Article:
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Umbrella endorsement covers occurrence, not claims made coverage


December 3, 2007   by Canadian Underwriter


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Ontario’s Court of Appeal has affirmed that an endorsement contained in a commercial umbrella liability policy provided by Liberty Mutual Insurance Company provided coverage on an occurrence basis rather than on the basis of when the claim was made.
The case centred on the claim of an employee of a Rio Algom subsidiary company based in Ohio. The employee was injured while at work on Dec. 2, 1995.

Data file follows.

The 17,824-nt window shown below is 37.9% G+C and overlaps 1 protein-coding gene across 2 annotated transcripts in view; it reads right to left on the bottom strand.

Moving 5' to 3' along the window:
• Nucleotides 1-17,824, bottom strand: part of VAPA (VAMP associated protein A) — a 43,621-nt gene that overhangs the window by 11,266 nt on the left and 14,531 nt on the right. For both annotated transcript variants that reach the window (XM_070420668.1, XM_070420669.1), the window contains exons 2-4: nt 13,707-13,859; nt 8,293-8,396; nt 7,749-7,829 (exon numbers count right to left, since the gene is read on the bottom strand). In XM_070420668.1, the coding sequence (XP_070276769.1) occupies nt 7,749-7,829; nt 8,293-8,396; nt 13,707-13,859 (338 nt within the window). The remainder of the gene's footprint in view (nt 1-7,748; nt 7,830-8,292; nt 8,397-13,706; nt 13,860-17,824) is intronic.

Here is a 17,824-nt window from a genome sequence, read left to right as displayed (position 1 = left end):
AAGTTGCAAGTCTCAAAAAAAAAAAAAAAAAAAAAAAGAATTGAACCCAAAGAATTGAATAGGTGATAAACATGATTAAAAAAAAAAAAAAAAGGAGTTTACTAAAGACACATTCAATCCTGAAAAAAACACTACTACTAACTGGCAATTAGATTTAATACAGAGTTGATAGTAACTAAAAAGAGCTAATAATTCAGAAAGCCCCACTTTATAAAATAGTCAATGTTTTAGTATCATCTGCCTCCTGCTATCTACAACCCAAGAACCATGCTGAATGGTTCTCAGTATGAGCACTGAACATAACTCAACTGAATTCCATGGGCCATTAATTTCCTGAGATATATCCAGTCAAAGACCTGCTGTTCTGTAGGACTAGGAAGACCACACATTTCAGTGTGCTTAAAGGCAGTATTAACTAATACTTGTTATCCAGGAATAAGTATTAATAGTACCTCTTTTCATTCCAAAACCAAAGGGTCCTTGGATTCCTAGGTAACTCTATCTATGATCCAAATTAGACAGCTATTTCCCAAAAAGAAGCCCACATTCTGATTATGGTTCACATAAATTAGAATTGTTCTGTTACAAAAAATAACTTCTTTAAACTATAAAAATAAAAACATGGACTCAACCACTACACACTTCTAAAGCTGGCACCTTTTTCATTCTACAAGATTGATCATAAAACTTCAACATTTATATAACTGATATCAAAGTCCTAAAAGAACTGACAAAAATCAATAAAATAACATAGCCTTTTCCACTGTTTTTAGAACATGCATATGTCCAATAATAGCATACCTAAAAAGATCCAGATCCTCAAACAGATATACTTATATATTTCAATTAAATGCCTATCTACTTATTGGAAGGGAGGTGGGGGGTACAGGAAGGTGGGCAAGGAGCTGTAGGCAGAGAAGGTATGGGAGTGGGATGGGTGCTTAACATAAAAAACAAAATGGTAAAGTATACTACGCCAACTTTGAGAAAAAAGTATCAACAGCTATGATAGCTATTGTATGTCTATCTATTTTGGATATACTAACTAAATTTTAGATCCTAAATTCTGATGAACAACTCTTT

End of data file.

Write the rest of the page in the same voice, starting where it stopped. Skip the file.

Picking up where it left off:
The employee served a claim against Rio Algom on May 30, 1997. The claim was settled for Cdn$1.35 million, Cdn$1 million of which was covered by the primary coverage. Rio Algom sued Liberty for the remaining Cdn$350,000.
The Liberty umbrella policy period is May 1, 1997 to May 1, 1998.
Rio argued s. I.B. of Liberty’s umbrella policy period provided “claims made coverage,” meaning the policy covered the claim because the claim was made within the umbrella policy’s period.
But the appellate court agreed that Endorsement No. 4 to the Liberty policy specifically referred to any personal injury “arising out of any occurrence” in the policy period, only if there was underlying employers liability insurance, which there was.
Endorsement No. 4 was a “coverage trigger” rather than an “exclusion,” the court found, and therefore superceded s.I.B. of the umbrella policy, which clearly calls for claims made coverage.